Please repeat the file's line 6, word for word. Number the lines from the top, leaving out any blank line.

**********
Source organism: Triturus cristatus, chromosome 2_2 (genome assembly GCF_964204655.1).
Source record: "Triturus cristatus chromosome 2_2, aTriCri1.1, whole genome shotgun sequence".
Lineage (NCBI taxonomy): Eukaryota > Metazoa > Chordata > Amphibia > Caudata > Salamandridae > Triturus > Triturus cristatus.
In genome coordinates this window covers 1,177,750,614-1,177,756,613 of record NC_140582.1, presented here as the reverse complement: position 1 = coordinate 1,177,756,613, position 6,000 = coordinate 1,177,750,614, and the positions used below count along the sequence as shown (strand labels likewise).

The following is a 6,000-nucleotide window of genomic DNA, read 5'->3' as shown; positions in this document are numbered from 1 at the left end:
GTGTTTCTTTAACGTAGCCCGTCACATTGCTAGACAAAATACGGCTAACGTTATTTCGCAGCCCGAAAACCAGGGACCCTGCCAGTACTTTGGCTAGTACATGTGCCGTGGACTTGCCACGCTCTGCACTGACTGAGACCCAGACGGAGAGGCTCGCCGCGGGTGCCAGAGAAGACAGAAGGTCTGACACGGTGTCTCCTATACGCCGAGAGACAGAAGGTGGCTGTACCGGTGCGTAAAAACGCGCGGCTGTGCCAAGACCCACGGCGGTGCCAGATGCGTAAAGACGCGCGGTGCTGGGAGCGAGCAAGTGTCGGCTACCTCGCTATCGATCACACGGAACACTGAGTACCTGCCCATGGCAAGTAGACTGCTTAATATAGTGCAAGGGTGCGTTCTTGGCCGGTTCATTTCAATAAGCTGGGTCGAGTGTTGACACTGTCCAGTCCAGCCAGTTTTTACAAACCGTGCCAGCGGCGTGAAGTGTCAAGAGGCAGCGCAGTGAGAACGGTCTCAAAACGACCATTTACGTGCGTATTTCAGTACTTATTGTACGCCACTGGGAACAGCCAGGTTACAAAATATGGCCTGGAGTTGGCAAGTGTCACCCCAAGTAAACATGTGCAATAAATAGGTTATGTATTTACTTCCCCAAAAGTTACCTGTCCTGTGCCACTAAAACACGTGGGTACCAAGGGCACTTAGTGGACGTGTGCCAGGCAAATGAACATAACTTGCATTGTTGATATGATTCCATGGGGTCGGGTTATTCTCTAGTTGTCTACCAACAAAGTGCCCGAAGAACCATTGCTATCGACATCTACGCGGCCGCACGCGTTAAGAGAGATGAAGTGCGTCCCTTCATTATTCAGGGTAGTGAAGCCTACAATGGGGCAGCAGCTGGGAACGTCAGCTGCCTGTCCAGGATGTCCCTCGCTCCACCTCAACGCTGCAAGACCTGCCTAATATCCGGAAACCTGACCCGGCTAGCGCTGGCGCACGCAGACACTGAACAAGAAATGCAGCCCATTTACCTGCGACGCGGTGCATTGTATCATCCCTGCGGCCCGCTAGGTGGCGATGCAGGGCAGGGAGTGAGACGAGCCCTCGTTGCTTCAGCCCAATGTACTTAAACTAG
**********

GTGTTTCTTTAACGTAGCCCGTCACATTGCTAGACAAAATACGGCTAACGTTATTTCGCAGCCCGAAAACCAGGGACCCTGCCAGTACTTTGGCTAGTACATGTGCCGTGGACTTGCCACGCTCTGCACTGACTGAGACCCAGACGGAGAGGCTCGCCGCGGGTGCCAGAGAAGACAGAAGGTCTGACACGGTGTCTCCTATACGCCGAGAGACAGAAGGTGGCTGTACCGGTGCGTAAAAACGCGCGGCTGTGCCAAGACCCACGGCGGTGCCAGATGCGTAAAGACGCGCGGTGCTGGGAGCGAGCAAGTGTCGGCTACCTCGCTATCGATCACACGGAACACTGAGTACCTGCCCATGGCAAGTAGACTGCTTAATATAGTGCAAGGGTGCGTTCTTGGCCGGTTCATTTCAATAAGCTGGGTCGAGTGTTGACACTGTCCAGTCCAGCCAGTTTTTACAAACCGTGCCAGCGGCGTGAAGTGTCAAGAGGCAGCGCAGTGAGAACGGTCTCAAAACGACCATTTACGTGCGTATTTCAGTACTTATTGTACGCCACTGGGAACAGCCAGGTTACAAAATATGGCCTGGAGTTGGCAAGTGTCACCCCAAGTAAACATGTGCAATAAATAGGTTATGTATTTACTTCCCCAAAAGTTACCTGTCCTGTGCCACTAAAACACGTGGGTACCAAGGGCACTTAGTGGACGTGTGCCAGGCAAATGAACATAACTTGCATTGTTGATATGATTCCATGGGGTCGGGTTATTCTCTAGTTGTCTACCAACAAAGTGCCCGAAGAACCATTGCTATCGACATCTACGCGGCCGCACGCGTTAAGAGAGATGAAGTGCGTCCCTTCATTATTCAGGGTAGTGAAGCCTACAATGGGGCAGCAGCTGGGAACGTCAGCTGCCTGTCCAGGATGTCCCTCGCTCCACCTCAACGCTGCAAGACCTGCCTAATATCCGGAAACCTGACCCGGCTAGCGCTGGCGCACGCAGACACTGAACAAGAAATGCAGCCCATTTACCTGCGACGCGGTGCATTGTATCATCCCTGCGGCCCGCTAGGTGGCGATGCAGGGCAGGGAGTGAGACGAGCCCTCGTTGCTTCAGCCCAATGTACTTAAACTAG